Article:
Another fairly large factor for me is babylon has great .gltf support and I have found that my workflow with Maya and Blender feels a lot faster and more efficient with babylon. It feels like I can load models up and modify their shaders and textures much faster with babylon. Things that took me weeks to figure out in PC I have done in a few days with Babylon. https://doc.babylonjs.com/resources/maya_to_gltf#pbr-materials

PC does the same thing but I just prefer babylons way - https://github.com/playcanvas/playcanvas-gltf


Better Examples
#5

Thanks for your comments @dirkus. Sorry that you have had difficulties with the documentation - it’s certainly something we take seriously and always looking to improve. If there are specific things you are having difficulty with (apart from the examples you already posted) let us know. We want PlayCanvas to be easy to use for everyone.

Code-wise we try to make things consistent and self-documenting but we are definitely willing to add more docs.


#6

I’ll check it out. In terms of documentation @vaios if you want to broaden your base of users, you need to have examples in each of your definitions in your API. You should not expect your users to go out searching the web for examples done in unity or Three JS and expect them to translate it to PC.

Take pc.Material for example. There are no examples in there of how to adjust anything. Not one bit of documentation whatsoever beyond a very sparse definition. Take a look at jQuery. Please look at how they handle documentation of each and every feature.


#7

Thanks guys - docs is a thing that basically can never stop improving. We generally try and document the API but most of the love goes to the classes that users tend to interact more with. e.g. pc.StandardMaterial has more docs that pc.Material because all the built-in PlayCanvas materials are pc.StandardMaterials. It’s a balance between complexity of the class that we have to document and available time as we are a small team.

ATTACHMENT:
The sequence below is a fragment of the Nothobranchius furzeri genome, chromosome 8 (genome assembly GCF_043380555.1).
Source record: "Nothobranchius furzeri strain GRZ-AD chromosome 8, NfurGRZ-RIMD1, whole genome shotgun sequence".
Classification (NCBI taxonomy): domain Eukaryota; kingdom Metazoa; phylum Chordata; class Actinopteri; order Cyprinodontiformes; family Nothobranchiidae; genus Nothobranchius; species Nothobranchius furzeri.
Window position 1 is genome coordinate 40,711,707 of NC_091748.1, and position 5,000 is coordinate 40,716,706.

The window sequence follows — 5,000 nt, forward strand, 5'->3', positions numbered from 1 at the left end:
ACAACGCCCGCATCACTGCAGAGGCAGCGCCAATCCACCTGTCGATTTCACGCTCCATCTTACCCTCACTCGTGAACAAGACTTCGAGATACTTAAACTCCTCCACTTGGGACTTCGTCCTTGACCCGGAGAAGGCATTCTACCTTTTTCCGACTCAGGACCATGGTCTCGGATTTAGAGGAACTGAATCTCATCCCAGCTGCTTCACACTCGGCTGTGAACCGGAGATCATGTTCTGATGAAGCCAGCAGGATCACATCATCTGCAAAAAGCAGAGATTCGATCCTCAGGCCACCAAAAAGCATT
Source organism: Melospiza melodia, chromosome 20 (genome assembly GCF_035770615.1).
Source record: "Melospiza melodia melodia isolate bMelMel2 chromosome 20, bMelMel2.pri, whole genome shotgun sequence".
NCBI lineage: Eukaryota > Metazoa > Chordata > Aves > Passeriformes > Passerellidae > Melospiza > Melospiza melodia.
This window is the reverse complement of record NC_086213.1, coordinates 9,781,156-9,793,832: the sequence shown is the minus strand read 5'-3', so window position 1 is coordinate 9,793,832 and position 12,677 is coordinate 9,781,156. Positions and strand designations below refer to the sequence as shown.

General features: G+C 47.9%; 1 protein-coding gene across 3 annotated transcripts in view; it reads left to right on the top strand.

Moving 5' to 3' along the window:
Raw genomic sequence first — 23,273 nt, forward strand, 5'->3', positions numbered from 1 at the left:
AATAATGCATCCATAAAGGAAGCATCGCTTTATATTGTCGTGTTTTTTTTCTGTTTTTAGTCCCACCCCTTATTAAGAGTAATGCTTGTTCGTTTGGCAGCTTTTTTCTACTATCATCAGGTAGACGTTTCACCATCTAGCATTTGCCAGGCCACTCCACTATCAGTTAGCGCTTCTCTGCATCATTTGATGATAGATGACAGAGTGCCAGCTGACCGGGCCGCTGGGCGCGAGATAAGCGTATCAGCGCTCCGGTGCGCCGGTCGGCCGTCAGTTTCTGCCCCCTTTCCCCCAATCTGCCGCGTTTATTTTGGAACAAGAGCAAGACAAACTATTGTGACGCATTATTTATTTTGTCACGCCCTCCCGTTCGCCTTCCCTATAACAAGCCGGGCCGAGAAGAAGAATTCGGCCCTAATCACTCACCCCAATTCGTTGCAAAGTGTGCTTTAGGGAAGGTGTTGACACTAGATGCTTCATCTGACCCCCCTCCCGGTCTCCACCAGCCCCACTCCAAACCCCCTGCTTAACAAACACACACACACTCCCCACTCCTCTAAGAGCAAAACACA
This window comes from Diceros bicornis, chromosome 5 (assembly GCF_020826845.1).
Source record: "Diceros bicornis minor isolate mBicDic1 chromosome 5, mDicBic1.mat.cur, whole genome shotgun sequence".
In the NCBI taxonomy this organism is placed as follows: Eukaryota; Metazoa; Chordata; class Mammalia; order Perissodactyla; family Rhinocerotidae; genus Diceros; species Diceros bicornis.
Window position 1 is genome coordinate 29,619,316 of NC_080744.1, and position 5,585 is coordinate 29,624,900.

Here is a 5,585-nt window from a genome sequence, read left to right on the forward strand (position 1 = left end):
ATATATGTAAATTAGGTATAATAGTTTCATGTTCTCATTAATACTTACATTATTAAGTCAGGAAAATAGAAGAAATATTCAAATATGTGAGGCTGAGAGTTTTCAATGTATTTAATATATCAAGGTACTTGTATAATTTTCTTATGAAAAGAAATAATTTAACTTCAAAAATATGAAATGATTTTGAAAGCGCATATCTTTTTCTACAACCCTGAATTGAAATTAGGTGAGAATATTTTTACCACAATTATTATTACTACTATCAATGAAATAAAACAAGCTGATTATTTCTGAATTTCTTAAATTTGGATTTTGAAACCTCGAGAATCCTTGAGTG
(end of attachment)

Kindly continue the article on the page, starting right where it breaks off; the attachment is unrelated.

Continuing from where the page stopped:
But again not dismissing any of the comments, and we will try to add more examples as well.


#8

@groupsjrBrianDouglas You get my frustration completely and yes jQuery is an excellent example of almost perfect documentation they give you what you need to get going on all the features and the way the examples are presented gives the user ideas on how to customise the code.

@vaios Take a look at the docs for standard material. The comment that @groupsjrBrianDouglas just made perfectly applies to pc.StandardMaterial as well. https://developer.playcanvas.com/en/api/pc.StandardMaterial.html

I know how to apply a texture to the diffuse property for example … but I had to make a forum post to get the info on how to do it in the code without using the editor.

Take a look at the tutorials section for textures … which is certainly one of the most important things you need to learn about WebGL - https://developer.playcanvas.com/en/tutorials/?tags=textures … how many pages did you have to load up to find “pc.StandardMaterial” … did you even find an example?

Another problem is that all the tutorials are geared towards using the PC GUI … which is a great shame for reasons I explained in my top post.


#9

I recommended the same things many months ago.Things got better a bit since then but still considering the lack of comprehensive detailed study materials,books and tutorials I think that PC is not convenient yet for everyone. Probably for expert game developers things are easy with some random examples and basic documentation. I suggested using play canvas gaming engine to make niche gamified interactive tutorials. Because it is more engaging than just giving instructions. I love Play Canvas editor and features plus the APIs seems intuitive. I have used it with React and node.js before.